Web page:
A hat’s just a hat – until it isn’t. Wave a magic wand over it, stick your hand in, and you might find a rabbit. The hat’s ordinariness obscures the magic.
Director Jon Watts may not be a magician by trade, but in “Spider-Man: Far from Home”, he proves surprisingly adept at pulling something out of the nothing that is the homogenized cookie-cutter world of the Marvel Cinematic Universe. I didn’t think that the eighth film with the name “Spider-Man” in the title would have anything new to add to this story or this genre, but leave it to Watts to pleasantly surprise me.
Watts also directed 2017’s “Spider-Man: Homecoming”, Peter Parker’s debut in the wider Marvel Cinematic Universe. Per the norm for these MCU films, “Homecoming” was a just fine script elevated by performances from seasoned professionals like Michael Keaton and Marisa Tomei and fresh-faced newcomer Tom Holland. It was a solid product that blended in effortlessly with the other MCU films – so much so that Gwyneth Paltrow didn’t even realize she was in it.
Paltrow’s confusion illustrates the major problem with these MCU films- their interchangeability. I hate the phrase “If you’ve seen one, you’ve seen them all”, but in the case of these Marvel films, the cliche holds true. They all follow the same stock formula: Punches, quips, pseudoscience and abdominal muscles.
In the early going, “Far from Home” seems to follow the same tried-and-true formula: While on a “science field trip” in Europe where alarmingly little science is happening, Peter Parker is recruited by Nick Fury (Samuel L. Jackson) to fight “elementals” – creatures made of water, fire, wind etc.
The film has a few interesting ideas from the get-go with Watts giving Parker some mild PTSD following the events of “Avengers: Endgame”, a much more bloated and decidedly less enjoyable superhero movie. Parker insists he isn’t cut out for this superhero stuff anymore.
“I’m just a friendly neighborhood Spider-Man,” Parker tells Fury.
“Bitch please! You’ve been to space!” Fury replies.
The joke hints at one of the great pleasures of the film’s script: its deconstruction of the whole MCU mythos. As the series has evolved, things have gotten considerably weirder in the MCU what with all the talking raccoons, supreme sorcerers and world-ending finger snaps going around. Parker’s poor classmates, like the average MCU viewer, are a little lost at this point.
“It’s been a long, dramatic, somewhat confusing road,” one of Parker’s classmates says. And indeed it has.
So nobody really asks any questions when Quinton Beck (Jake Gyllenhaal) shows up claiming he’s from an alternate-reality earth. Because, really, how is that stranger than a tri-syllabic tree man at this point?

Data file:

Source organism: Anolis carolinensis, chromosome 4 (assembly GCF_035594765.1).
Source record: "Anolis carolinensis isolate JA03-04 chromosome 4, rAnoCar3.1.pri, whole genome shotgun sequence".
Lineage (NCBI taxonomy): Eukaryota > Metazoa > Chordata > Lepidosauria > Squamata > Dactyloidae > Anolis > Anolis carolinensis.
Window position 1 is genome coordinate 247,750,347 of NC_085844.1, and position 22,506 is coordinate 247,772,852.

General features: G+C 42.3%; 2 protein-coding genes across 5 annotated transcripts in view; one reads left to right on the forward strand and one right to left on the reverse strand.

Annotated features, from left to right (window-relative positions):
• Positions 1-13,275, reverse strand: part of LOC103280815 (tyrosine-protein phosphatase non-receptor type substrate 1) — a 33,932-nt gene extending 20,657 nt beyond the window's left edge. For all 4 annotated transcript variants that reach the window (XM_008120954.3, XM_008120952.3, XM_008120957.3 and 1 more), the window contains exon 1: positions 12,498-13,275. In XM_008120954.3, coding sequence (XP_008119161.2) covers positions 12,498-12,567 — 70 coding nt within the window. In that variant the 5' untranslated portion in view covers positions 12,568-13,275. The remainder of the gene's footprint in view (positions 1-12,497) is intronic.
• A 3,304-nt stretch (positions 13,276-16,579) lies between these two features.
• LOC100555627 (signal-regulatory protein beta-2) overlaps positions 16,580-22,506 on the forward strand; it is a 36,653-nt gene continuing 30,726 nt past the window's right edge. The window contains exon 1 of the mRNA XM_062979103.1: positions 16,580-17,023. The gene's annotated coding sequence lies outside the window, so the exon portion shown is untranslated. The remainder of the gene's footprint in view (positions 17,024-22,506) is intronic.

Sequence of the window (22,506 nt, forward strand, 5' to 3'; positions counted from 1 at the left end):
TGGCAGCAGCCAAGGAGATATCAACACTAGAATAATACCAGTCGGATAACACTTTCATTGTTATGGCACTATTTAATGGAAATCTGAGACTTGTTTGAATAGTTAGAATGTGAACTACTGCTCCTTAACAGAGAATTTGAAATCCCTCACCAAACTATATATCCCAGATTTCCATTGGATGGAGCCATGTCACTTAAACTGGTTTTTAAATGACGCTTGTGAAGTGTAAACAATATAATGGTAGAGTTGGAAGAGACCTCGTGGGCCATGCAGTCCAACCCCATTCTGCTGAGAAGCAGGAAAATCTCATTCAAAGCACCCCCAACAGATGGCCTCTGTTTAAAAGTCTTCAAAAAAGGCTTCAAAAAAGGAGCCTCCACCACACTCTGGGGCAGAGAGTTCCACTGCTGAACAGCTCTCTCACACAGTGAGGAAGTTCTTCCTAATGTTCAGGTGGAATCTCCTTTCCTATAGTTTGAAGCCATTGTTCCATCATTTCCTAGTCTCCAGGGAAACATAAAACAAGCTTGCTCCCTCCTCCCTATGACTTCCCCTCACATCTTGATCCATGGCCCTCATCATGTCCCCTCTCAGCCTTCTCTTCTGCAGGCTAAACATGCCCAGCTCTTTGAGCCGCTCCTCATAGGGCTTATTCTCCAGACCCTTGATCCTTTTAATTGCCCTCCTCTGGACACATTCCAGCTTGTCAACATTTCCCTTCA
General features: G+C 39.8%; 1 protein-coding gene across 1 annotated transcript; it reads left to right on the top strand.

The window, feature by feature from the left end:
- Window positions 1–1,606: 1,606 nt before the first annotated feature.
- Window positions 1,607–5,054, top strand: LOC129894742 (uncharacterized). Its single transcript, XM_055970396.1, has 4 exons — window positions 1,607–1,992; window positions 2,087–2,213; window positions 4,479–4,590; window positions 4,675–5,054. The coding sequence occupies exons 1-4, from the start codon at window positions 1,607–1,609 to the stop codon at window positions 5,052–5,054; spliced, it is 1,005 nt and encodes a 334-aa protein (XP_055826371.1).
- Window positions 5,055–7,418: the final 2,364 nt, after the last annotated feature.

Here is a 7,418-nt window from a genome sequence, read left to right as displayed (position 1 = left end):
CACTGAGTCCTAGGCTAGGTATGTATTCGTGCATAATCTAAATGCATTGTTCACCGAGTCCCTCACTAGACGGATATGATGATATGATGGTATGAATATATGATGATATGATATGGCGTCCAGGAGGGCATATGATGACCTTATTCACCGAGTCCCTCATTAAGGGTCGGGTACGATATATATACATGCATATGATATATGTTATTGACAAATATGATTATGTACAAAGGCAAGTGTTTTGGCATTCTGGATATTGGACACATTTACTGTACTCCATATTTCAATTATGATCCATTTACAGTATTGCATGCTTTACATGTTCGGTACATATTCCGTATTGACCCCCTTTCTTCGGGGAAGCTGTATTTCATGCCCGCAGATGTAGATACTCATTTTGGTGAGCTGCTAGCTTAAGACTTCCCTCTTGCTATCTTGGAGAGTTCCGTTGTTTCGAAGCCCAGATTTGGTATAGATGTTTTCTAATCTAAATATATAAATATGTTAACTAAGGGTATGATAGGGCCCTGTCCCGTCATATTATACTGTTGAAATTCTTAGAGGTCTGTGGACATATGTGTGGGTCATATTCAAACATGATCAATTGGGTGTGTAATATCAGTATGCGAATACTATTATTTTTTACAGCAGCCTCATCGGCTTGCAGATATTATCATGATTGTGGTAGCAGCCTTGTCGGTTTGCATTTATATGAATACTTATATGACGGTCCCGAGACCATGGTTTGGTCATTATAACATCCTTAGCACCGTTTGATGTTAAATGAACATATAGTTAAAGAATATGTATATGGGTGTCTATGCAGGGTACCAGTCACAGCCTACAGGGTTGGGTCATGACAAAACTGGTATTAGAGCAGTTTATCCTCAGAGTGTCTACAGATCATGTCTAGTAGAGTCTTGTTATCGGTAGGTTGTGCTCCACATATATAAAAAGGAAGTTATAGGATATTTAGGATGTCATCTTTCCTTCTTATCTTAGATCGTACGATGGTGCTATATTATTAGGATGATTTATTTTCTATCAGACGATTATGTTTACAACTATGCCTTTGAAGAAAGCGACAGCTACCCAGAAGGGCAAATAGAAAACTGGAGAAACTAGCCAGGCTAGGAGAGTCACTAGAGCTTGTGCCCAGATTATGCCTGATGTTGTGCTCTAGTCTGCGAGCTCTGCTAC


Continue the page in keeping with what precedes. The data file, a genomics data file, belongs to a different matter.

But Beck, it turns out, is just an out-of-work holographic illusions specialist looking to make his mark on the world. He knows the world is desperate for a hero and will believe anything in order to get one. So he conjures up a few fake villains and a cool costume for himself and gets to work.
“These days, you can be the smartest man in the room, the most qualified, and no one cares,” Beck says. “Unless you’re flying around with a cape, or shooting lasers from your hands, no one will ever listen. Well, I’ve got a cape and lasers… And everyone will listen.”
There’s something kind of refreshing about a superhero film where the stakes are this low and where the true villains are lies, misperception and ego and not a giant purple alien. Watts makes “Far from Home” a film about fake news, fearmongering and the power of belief. For a film that could have easily been a paycheck movie for him, you have to admire his ambition.
A lot of the credit has to go to scriptwriters Chris McKenna and Erik Sommers, both veterans of the MCU, for playing with the house formula. It’s also easy to appreciate their genuinely funny script, which gives some great moments to Jackson, Tomei and especially Martin Starr and J.B. Smoove as the school trip chaperones.
For all its clever subversions of the MCU formula, “Far from Home” (rated PG-13 for sci-fi action violence, some language and brief suggestive comments) follows it pretty closely. There is still a proliferation of punches, quips, pseudoscience and abdominal muscles. Diehard MCU fans will love it, but those who haven’t fallen under Marvel’s spell at this point probably never will.
At over two hours, “Far from Home” drags a bit, and like most Marvel films, it seems to be stretched a little thin by the time the credits roll. Marvel, as always, seems to prefer style over substance.
But, eight films in, the “Spider-Man” franchise shouldn’t be nearly as fresh or as funny as it is in “Far from Home.” You can argue whether the world really needs a ninth Spider-Man film (already scheduled for 2021), but with Watts, McKenna and Sommers at the helm, the idea seems almost palatable.
About the author
Stephen Dow is an award-winning journalist with a passion for film – not just consuming it, but thoughtfully and actively engaging with it. He believes that these modern myths have a lot to tell us about our world and ourselves. He can be reached at firstname.lastname@example.org.